It may not be immediately apparent that you've been hacked. The sweeper's goal is that you assume that the transaction you signed was part of a process you were completing, and you may also assume that your balance has been reduced by a stuck transaction, pending activation of delegated harvesting, or that your balance was transferred to a delegated harvesting address linked to your account.

What could a sweeping attack look like?

  • You begin Delegated Harvesting activation by propagating the 'Link all keys' transaction to the network.

  • The bad actor's script detects this transaction and sends you an Aggregate Bonded transaction. This transaction might include a message related to harvesting such as "Delegated-№234567" as well as a transfer of XYM to an address controlled by the bad actor.

  • Your wallet sees the Aggregate Bonded transaction included in a subsequent block and prompts you with the option to review and sign it.

  • You choose to sign the transaction, and your XYM balance is reduced by the transaction amount (typically all or nearly all of your XYM).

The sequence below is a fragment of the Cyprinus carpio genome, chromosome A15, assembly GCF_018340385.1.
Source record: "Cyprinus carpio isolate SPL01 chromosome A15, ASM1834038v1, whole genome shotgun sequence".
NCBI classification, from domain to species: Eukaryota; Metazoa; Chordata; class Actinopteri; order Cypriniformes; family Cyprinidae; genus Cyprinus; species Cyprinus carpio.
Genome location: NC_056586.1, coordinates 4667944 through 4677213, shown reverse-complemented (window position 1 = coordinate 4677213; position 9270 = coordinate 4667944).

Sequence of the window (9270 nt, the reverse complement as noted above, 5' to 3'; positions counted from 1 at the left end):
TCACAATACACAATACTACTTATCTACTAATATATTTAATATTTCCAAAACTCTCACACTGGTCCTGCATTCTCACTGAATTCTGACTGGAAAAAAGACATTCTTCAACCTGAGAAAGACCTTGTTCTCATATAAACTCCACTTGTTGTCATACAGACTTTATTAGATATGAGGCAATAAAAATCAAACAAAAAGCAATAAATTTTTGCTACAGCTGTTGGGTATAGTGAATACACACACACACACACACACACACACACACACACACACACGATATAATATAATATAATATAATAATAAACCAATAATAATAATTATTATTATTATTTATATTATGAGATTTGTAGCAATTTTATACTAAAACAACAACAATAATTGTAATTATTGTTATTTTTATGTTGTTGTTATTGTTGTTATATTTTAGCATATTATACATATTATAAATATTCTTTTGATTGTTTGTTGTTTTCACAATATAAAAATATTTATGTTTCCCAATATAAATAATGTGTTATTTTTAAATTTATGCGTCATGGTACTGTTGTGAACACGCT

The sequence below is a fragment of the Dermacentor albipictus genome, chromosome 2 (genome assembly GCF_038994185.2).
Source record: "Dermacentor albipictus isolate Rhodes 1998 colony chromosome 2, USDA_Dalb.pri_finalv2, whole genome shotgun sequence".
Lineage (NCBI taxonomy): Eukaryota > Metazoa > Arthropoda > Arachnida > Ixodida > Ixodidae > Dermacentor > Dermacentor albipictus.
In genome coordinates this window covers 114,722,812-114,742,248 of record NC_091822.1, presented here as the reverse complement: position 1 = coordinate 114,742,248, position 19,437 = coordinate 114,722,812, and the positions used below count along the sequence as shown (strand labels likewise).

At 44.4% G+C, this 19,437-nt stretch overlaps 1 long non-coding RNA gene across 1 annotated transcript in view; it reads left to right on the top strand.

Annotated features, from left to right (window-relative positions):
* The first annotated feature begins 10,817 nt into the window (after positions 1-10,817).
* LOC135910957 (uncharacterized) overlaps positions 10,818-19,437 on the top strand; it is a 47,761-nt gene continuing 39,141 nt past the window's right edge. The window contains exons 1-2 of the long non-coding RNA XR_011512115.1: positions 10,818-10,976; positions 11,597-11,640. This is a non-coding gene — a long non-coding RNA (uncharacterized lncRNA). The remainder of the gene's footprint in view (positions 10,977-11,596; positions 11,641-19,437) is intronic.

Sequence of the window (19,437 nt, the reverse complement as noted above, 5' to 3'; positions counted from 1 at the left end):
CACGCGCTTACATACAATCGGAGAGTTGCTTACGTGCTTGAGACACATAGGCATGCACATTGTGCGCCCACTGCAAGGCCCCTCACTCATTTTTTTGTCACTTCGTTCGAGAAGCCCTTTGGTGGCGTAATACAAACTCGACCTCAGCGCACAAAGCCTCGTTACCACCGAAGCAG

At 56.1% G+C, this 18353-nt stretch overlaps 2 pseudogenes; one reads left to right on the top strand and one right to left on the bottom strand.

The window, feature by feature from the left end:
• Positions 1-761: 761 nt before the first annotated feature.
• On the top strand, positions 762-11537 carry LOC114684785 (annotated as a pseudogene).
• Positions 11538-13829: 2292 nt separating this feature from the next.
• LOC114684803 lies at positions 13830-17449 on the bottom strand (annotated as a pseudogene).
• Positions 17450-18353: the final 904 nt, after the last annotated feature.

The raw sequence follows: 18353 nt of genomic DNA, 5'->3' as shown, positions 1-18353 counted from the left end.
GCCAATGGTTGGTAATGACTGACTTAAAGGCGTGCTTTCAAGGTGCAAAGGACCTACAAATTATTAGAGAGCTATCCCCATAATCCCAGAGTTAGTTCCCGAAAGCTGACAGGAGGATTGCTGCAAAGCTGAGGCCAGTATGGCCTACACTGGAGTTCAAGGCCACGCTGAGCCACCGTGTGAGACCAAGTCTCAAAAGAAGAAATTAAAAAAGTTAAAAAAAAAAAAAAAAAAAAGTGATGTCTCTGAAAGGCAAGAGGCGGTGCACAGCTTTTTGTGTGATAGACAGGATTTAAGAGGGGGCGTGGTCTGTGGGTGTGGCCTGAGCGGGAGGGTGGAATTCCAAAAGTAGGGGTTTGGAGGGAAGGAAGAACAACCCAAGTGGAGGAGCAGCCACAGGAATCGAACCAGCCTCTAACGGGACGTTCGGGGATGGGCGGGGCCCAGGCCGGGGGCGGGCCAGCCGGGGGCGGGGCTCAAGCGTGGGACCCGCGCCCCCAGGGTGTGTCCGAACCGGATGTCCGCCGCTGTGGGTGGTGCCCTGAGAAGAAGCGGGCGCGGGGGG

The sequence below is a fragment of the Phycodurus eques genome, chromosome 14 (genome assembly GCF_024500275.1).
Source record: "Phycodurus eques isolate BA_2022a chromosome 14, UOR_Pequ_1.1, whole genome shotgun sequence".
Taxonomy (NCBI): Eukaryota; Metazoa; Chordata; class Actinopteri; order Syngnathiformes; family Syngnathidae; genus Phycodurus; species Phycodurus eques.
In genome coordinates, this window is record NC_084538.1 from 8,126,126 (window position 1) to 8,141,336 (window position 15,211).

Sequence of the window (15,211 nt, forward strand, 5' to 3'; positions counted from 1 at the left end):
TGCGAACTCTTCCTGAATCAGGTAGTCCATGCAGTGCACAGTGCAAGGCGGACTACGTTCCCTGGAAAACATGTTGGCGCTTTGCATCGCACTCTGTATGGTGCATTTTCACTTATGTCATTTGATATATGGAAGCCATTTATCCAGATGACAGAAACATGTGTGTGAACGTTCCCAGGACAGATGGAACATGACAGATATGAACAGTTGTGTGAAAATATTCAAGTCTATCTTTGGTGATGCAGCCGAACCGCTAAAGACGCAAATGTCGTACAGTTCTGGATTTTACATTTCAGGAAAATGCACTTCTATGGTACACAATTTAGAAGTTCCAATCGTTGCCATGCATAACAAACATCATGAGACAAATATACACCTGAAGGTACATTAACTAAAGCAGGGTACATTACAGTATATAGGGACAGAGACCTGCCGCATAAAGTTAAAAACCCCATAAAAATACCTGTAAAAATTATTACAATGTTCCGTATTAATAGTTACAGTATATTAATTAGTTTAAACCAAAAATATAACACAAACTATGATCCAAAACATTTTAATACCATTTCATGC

Every Symbol wallet is different; some may not permit users to sign aggregate transactions, others may hide aggregate transactions originating from addresses outside a predefined whitelist (i.e. their contacts), and others may prompt users for their signature without revealing the full contents of what they are signing. Reviewing aggregate transactions using the Symbol Explorer before signing them can provide additional security and peace of mind. Below is an example of a malicious aggregate transaction that contains a message to a trusted address in the first transaction and an asset transfer to the scammer's address in the second transaction.



What is spoofing?

Spoofing involves hiding or disguising identity to enable malicious activity, literally spoofing the identity of the malicious party to make it believable and appear trustworthy.

What could a spoofing attack look like?

A spoofing hack will target private key or mnemonic phrase (also known as your secret recovery phrase or seed phrase), as this can be used to restore your wallet and will provide a hacker with access to your private keys and the wallet's contents. Symbol wallets are a non-custodial, meaning you are responsible for keeping your private keys and mnemonic phrase secure.

A spoofing attack might go something like this:

  • You ask a question on Twitter or in the XYMCity Discord server.

  • A malicious account identifies you as a target due to your request for support and sends you a DM. The account will be configured to resemble an official support resource and could include a relevant logo, a convincing username, and a professional sounding dialogue.